This summer I am working on strengthening my core. I’ve been inconsistent with core-building exercises since moving away from a place with easy gym access, yet I hear from experienced runners that core strength is important for improved speed and endurance. A strong core is important for many other sports, as well. Canoeing, for instance, might seem like and arm-and-shoulder kind of sport, but I have learned during my time in Hawaii that an effective stroke of the oar really stems from the core. And consider sailing. My son would certainly not be able to constantly “hike out” in order to counterbalance and effectively use the wind in the sails if he had a weak core!
I believe there are also spiritual applications to this concept of core strength. When asked about the most essential point of the Law, Jesus summed up what is most important to God in two statements: love God with all your heart, soul, mind and strength, and love your neighbor as yourself (Matt. 22:36-40). At another point during His ministry, Jesus told His disciples to “seek first the kingdom of God and his righteousness, and all these things will be given to you as well (Matt. 6:33).” To live in such a way as to please God, then, I must pour everything I can into loving God and loving others, thereby putting Him first in my life.
First, in order to truly love God, I must spend time getting to know Him and seeking to understand His calling for my life through the serious study of His Word and prayer. Only then can I demonstrate my love to Him, as I obey what I read in Scripture (John 14:15). If I am not keeping up with basic spiritual disciplines and growing daily to be more like Christ, I cannot possibly be in tune with His will for my life, and my Christian service may end up being based on shallow motives, or may easily collapse as I attempt to serve Him in my own power. Worse yet, without having taken time to prayerfully develop a solid understanding of God’s Word, I may get off track and stray into error (Prov. 10:17). However, by making “every effort to supplement your faith with virtue, and virtue with knowledge, and knowledge with self-control, and self-control with steadfastness, and steadfastness with godliness, and godliness with brotherly affection, and brotherly affection with love,” I will be effective and fruitful “in the knowledge of our Lord Jesus Christ (2 Peter 1:5-8).”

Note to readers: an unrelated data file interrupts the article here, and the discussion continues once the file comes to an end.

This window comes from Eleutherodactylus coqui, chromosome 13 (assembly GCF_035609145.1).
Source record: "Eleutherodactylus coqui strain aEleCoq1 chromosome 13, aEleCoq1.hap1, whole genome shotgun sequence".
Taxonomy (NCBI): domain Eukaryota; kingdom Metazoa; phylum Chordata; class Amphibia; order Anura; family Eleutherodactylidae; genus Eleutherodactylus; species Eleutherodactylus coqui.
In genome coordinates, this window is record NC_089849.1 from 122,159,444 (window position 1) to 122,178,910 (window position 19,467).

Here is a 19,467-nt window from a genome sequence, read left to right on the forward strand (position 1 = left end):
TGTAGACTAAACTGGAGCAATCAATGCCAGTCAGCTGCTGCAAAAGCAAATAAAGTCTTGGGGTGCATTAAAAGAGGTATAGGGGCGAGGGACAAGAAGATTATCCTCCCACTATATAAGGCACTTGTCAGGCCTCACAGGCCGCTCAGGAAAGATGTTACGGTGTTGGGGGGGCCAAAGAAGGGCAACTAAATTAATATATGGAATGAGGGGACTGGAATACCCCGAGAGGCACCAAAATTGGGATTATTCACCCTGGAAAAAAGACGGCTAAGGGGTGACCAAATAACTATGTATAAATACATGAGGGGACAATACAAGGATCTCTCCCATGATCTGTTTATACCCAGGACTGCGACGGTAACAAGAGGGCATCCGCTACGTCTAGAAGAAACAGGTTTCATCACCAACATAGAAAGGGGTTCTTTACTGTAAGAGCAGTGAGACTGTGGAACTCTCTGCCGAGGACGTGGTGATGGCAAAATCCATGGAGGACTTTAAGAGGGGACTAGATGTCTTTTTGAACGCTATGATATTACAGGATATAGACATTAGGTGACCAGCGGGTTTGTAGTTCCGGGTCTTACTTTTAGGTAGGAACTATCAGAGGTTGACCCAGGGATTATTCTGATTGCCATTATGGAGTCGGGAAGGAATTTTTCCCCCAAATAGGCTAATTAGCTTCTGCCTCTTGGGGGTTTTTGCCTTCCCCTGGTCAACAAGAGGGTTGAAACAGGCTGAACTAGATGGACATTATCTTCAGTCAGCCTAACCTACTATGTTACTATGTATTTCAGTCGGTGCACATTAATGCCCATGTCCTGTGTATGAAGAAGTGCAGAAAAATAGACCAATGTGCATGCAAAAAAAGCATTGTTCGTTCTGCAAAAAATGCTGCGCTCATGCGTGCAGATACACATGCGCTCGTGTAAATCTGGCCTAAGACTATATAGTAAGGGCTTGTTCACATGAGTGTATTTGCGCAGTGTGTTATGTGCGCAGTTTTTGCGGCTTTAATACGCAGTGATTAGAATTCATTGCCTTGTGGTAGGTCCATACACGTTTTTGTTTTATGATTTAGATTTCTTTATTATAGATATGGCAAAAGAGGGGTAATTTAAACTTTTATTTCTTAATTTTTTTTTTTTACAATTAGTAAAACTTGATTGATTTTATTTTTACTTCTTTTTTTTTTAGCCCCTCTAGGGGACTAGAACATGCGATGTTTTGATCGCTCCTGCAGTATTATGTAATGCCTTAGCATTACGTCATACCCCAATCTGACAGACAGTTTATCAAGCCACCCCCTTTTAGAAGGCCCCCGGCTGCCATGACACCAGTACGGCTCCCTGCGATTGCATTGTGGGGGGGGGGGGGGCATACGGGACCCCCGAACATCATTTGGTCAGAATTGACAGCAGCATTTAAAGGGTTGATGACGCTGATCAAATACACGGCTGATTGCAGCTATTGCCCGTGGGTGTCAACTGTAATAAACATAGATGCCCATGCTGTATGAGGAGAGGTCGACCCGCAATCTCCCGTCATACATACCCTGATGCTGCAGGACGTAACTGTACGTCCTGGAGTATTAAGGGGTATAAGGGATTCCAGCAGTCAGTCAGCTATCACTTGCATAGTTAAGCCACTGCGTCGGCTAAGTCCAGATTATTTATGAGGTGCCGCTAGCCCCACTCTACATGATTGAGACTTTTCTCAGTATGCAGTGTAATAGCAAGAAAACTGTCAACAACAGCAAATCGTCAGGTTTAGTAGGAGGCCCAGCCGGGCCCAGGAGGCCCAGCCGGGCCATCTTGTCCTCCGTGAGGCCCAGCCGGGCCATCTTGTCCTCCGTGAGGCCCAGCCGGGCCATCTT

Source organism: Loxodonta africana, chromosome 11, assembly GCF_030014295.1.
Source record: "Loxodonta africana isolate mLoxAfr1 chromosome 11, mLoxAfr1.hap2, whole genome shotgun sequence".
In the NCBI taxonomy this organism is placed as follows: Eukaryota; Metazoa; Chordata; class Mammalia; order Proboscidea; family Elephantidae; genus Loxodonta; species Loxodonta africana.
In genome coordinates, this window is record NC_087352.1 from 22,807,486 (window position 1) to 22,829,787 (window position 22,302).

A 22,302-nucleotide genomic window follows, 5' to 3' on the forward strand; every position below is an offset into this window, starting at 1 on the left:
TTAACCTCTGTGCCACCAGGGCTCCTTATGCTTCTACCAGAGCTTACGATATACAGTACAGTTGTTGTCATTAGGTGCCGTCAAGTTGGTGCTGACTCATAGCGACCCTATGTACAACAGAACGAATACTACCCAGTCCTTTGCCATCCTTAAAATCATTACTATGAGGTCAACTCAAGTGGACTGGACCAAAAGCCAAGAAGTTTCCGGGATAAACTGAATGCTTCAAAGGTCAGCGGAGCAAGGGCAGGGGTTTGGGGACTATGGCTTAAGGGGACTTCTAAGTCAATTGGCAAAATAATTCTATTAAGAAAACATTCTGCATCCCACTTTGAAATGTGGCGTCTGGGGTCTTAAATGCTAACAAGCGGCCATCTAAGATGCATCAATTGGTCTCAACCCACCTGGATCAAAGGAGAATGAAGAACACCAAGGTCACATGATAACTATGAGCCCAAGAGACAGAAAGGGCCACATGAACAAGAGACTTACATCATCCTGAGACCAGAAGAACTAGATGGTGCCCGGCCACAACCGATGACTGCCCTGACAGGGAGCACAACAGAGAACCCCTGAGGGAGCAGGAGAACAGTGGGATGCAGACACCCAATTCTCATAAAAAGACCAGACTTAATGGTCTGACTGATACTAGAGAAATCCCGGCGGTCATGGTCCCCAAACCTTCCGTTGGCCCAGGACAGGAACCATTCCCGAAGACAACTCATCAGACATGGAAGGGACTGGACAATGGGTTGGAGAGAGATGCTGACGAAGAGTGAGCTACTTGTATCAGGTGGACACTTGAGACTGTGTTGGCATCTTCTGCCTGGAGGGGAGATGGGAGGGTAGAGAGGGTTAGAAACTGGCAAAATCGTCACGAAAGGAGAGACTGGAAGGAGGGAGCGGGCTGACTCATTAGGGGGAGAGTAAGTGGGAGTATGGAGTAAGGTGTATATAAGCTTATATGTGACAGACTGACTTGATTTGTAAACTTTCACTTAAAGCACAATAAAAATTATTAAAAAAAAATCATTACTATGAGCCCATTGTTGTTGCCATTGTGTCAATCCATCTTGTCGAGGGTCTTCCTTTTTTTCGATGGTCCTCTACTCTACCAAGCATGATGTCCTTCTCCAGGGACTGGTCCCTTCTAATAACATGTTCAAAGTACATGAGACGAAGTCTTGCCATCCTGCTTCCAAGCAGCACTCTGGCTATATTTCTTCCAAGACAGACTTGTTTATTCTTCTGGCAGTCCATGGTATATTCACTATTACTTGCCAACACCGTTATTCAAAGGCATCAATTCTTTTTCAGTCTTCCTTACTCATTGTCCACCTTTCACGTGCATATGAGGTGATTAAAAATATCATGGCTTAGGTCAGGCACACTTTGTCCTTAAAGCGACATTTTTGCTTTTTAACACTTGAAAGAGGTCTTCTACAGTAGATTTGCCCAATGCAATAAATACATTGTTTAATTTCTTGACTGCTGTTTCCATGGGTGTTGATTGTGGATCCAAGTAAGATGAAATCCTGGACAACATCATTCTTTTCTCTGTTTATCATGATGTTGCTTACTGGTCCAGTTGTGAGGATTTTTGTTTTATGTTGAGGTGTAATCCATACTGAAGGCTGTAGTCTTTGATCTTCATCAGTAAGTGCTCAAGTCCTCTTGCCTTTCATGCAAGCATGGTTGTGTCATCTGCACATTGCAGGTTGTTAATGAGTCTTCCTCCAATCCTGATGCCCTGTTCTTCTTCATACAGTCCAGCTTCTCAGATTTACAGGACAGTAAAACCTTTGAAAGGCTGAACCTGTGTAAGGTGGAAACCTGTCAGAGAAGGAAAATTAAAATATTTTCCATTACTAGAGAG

Jesus’ second command, to “love your neighbor as yourself,” has numerous applications, but for the married Christian, the heart of the matter is, or should be, the marriage relationship. Scripture closely relates the bond between husband and wife to the relationship between Christ and the church, highlighting its importance. A husband should love his wife with the same sacrificial love Christ demonstrated to the church, and the wife should submit to her husband in the same way the church submits to Christ, the Head (Eph. 5:22-32). A husband and wife cannot possibly live up to these high expectations in their own strength; therefore, they each must maintain a vibrant, growing relationship with Christ. They will then be empowered by God to not only pour into their marriage relationship what is needed to keep it strong, but also to impact those around them for Christ (Phil 2:12-13; Heb. 13:20-21).
As I exercise to build up my physical core this summer, I am challenged also to “seek first the kingdom of God,” by working to strengthen my spiritual core. I pray to express Christ’s love to others, beginning by investing time and energy into my own marriage, and to grow in Christ, that He may strengthen me “with power through the Spirit in your inner being… that you, being rooted and established in love, may have power, together with all the Lord’s holy people, to grasp how wide and high and long and deep is the love of Christ, and to know this love that surpasses knowledge—that you may be filled to the measure of all the fullness of God (Eph. 3:16-19).”